Chief Justice vows change to 'traumatic' court process for transgender children
The Chief Justice of the Family Court says she will change the way transgender children access hormone treatment, saying the current process is difficult and stressful.
- Family Court Chief Justice wants court process simplified to reduce stress
- Families say process is traumatic, expensive and creates delays
- Comments come as major hospital reports spike in number of children wanting to transition
For transgender children to access irreversible hormone treatment, effectively estrogen or testosterone, they must get approval from a Family Court judge.
Australia is the only country in the world with that requirement, which can cost families tens of thousands of dollars and take up to 10 months for a hearing.
The court approval is in addition to expert medical approval.
Family Court Chief Justice Diana Bryant told the ABC the system was not working as intended.
"I accept it is difficult and stressful and we need to try and find some more simple solution," Chief Justice Bryant said.
"I've asked the [Attorney General's] Department if we could organise a roundtable involving the major hospitals ... and just see if we can sort out a simpler and consistent method of dealing with these matters.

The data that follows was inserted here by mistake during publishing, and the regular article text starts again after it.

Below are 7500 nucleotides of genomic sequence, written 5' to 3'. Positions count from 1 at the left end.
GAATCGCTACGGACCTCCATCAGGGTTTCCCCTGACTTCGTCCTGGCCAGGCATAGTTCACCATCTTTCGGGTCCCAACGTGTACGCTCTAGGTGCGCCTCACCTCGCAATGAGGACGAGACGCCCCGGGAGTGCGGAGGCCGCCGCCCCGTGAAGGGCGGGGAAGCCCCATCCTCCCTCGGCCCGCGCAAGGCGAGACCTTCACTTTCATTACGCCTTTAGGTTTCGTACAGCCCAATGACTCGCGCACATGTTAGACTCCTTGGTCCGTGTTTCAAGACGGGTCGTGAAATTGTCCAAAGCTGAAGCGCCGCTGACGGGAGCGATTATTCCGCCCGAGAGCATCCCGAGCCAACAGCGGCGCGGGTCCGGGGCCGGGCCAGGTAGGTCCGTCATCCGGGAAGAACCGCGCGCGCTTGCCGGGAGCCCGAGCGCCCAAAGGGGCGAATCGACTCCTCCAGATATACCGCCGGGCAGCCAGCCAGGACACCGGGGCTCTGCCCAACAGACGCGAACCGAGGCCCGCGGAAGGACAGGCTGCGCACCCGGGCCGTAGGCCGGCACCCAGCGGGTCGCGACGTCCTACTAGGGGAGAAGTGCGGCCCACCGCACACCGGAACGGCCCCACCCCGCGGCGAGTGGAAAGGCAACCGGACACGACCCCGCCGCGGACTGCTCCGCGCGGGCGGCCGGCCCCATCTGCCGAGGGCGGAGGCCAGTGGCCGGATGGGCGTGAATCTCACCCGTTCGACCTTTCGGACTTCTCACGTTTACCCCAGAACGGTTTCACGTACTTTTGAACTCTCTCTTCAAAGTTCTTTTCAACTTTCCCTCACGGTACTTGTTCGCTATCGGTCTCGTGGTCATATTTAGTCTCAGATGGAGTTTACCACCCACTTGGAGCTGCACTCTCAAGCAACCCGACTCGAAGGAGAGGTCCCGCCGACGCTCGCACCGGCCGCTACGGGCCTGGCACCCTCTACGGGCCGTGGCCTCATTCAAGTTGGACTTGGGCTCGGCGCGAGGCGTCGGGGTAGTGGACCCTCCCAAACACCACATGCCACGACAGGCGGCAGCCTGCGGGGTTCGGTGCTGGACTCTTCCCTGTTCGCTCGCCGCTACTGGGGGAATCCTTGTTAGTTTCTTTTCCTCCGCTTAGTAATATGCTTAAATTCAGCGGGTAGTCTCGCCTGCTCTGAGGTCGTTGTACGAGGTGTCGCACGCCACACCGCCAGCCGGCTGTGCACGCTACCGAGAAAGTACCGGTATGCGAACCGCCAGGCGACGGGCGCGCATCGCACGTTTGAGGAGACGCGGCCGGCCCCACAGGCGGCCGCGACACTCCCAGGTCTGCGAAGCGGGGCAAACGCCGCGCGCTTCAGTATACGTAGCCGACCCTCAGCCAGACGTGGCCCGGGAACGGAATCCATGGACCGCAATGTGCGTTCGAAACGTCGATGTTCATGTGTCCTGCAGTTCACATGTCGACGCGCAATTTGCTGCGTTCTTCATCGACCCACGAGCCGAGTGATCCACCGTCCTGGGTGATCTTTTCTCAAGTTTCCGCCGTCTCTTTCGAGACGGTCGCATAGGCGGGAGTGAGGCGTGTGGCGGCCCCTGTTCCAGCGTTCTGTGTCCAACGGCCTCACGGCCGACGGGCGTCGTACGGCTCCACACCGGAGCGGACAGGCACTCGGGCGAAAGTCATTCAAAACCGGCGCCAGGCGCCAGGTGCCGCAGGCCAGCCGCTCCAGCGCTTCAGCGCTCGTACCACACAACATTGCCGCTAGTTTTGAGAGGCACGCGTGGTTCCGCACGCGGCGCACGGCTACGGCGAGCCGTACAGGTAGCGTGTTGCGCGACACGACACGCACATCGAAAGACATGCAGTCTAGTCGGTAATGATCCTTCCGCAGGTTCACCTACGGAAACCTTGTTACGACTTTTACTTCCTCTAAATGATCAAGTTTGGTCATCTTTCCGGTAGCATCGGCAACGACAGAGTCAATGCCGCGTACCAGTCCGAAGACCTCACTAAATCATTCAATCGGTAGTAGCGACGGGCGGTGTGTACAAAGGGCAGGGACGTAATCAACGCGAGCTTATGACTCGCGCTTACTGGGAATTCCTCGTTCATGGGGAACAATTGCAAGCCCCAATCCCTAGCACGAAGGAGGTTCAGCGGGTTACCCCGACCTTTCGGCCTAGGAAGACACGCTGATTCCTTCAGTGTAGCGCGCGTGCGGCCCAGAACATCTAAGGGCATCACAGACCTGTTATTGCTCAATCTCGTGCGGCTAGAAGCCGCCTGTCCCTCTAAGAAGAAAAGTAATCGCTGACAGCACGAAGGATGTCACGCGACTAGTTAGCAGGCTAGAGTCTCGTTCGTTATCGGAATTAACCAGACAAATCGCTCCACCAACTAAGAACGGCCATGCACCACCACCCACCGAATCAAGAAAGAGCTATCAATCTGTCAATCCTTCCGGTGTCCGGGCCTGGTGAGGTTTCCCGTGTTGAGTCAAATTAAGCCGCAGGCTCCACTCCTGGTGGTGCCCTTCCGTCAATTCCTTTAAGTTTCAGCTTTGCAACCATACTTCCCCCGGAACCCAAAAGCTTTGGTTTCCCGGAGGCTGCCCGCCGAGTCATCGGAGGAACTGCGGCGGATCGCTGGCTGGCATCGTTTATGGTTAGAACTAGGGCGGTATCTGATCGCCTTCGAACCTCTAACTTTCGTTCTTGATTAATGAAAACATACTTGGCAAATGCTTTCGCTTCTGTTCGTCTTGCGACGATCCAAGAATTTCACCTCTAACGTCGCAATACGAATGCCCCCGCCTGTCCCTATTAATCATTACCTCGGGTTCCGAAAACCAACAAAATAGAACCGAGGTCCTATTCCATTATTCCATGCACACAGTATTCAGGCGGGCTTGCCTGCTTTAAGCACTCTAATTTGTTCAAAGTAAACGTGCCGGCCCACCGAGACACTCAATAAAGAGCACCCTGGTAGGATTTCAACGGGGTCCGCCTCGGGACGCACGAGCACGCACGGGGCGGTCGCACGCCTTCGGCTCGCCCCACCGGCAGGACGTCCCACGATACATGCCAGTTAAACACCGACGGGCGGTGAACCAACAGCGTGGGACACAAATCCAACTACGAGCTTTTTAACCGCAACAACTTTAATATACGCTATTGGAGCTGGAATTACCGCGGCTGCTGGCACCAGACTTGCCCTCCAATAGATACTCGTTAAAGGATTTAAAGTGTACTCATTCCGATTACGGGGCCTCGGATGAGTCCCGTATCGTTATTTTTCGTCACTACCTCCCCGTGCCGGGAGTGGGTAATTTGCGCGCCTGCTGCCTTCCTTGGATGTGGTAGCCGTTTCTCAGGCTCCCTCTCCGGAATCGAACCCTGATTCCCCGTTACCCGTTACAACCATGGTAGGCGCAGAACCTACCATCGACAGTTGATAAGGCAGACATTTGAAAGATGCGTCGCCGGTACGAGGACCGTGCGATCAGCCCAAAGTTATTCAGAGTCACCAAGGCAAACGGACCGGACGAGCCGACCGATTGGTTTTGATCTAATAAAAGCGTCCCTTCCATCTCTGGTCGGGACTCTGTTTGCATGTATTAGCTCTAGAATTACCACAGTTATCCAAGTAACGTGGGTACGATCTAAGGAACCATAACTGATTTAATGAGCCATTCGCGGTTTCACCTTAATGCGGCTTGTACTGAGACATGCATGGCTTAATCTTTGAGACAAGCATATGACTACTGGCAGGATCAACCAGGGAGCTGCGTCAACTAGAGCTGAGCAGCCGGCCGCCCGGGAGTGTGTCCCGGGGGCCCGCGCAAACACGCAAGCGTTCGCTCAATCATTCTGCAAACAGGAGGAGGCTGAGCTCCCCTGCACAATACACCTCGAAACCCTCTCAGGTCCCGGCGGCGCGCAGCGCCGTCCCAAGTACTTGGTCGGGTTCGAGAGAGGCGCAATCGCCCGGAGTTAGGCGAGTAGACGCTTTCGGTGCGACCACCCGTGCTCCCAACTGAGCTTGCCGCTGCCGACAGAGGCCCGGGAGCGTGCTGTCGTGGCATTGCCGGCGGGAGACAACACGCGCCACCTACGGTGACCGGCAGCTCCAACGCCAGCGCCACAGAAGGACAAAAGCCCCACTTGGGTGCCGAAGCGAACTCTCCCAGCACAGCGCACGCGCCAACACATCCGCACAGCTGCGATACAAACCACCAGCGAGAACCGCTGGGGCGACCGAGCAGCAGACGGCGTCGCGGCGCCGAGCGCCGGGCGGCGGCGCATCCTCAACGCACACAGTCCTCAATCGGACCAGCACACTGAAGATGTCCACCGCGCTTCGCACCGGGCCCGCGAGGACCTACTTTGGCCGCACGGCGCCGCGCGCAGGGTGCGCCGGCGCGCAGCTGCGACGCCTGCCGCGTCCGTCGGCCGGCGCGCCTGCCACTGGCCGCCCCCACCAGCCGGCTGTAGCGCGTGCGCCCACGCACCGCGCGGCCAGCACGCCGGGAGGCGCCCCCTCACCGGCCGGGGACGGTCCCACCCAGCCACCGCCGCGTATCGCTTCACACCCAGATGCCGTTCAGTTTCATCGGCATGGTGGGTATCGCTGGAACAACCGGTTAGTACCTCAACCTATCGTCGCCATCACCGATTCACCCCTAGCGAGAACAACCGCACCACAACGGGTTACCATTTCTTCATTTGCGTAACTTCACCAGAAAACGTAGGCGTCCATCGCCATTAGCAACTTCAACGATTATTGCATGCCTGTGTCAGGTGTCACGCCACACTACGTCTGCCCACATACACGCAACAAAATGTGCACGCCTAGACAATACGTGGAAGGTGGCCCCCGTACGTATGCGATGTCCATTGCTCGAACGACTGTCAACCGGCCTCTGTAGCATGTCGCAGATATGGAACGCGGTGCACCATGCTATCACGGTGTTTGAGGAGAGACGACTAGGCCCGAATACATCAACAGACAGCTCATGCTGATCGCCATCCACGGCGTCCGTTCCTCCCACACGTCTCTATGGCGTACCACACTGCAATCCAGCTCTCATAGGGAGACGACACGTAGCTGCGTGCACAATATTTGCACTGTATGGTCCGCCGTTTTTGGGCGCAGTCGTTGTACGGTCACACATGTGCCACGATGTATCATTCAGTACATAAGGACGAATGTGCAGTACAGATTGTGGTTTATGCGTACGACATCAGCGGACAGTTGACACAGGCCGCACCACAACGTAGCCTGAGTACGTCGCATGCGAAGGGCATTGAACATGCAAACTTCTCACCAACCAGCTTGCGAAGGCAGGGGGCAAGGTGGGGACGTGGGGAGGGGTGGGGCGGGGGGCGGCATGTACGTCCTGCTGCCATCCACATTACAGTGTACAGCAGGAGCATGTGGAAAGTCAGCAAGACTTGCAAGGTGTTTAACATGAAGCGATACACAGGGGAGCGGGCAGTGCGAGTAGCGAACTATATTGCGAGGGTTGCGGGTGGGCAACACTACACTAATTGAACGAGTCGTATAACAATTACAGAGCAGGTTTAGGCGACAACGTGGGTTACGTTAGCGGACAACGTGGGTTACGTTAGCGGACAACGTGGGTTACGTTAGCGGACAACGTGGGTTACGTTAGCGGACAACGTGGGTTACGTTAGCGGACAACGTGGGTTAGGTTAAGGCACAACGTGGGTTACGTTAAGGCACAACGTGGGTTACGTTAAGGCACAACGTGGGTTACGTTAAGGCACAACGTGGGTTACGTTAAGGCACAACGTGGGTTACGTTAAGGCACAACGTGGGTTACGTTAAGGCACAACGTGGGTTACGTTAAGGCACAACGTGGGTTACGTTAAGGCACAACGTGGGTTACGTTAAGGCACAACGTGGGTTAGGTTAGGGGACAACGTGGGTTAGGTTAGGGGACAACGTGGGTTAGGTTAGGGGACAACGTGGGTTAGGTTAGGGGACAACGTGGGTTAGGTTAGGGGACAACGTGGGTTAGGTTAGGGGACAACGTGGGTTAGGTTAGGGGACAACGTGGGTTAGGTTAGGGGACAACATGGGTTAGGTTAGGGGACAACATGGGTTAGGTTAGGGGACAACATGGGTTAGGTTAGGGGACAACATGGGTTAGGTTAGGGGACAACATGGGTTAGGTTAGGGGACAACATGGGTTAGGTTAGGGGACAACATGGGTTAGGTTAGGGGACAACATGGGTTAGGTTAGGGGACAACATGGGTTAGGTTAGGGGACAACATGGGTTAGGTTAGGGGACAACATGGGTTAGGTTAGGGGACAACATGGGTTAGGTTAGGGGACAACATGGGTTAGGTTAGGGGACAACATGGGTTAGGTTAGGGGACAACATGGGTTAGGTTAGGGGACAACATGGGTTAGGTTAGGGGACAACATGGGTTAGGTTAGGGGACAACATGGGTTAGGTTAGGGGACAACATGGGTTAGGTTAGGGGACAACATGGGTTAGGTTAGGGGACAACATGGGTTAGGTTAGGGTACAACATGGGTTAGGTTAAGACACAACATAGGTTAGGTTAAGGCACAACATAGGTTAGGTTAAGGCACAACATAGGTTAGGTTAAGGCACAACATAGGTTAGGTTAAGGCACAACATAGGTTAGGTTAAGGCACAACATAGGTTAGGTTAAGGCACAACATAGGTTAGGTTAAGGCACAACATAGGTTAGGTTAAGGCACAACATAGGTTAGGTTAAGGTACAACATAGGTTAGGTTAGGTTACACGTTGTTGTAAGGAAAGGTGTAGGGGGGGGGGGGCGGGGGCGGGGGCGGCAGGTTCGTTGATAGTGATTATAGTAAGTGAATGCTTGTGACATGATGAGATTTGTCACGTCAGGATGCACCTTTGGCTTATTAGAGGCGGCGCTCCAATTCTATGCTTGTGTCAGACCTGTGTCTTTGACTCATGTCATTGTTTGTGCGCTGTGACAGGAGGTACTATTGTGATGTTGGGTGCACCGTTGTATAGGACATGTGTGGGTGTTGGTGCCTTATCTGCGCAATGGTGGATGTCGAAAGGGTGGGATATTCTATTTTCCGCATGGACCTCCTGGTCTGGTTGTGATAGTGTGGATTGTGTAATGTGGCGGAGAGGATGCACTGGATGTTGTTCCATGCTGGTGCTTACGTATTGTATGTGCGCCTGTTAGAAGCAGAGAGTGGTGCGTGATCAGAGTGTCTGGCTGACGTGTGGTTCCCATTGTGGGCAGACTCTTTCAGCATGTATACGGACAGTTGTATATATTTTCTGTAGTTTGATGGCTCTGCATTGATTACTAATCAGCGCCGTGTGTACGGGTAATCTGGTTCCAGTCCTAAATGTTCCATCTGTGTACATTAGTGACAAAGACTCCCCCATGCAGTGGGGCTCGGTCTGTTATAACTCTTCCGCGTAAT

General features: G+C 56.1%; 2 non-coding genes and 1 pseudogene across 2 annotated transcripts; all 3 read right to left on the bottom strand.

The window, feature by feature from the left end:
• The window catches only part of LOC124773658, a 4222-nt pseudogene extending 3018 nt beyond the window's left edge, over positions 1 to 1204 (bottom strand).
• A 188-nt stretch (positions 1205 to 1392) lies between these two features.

"I would ultimately envisage an application that could be made relatively simply by consent."
Two years ago, the Chief Justice told Four Corners she was hopeful a transgender child would challenge the process in the High Court, creating a new precedent but that has not happened.
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Hospital sees huge jump in kids wanting to transition
The announcement comes as hospitals are seeing a spike in the number of children seeking to transition.
The Royal Children's Hospital (RCH) gender clinic in Melbourne is expecting to receive at least 250 referrals this year, a huge jump from just dozens three years ago.
Clinic head Michelle Telfer puts it down to increasing social acceptance.
She said the court process could delay medical treatment which has had devastating effects.
"We see kids very distressed, we see kids self-harming and we see kids trying to take their lives," Dr Telfer said.
Latrobe University's family law expert Fiona Kelly interviewed 10 families who have been, or will soon go through the court process.
"It was a universal message: that the court experience was traumatic for them and their children, that it was expensive, created delays for treatment and it caused a huge emotional toll," Dr Kelly said.
Chief Justice Bryant said expert doctors, the Attorney General's Department and potentially parents of transgender children could be part of the roundtable.
"You feel enormously for the children going through these changes, it's incredible," Chief Justice Bryant said.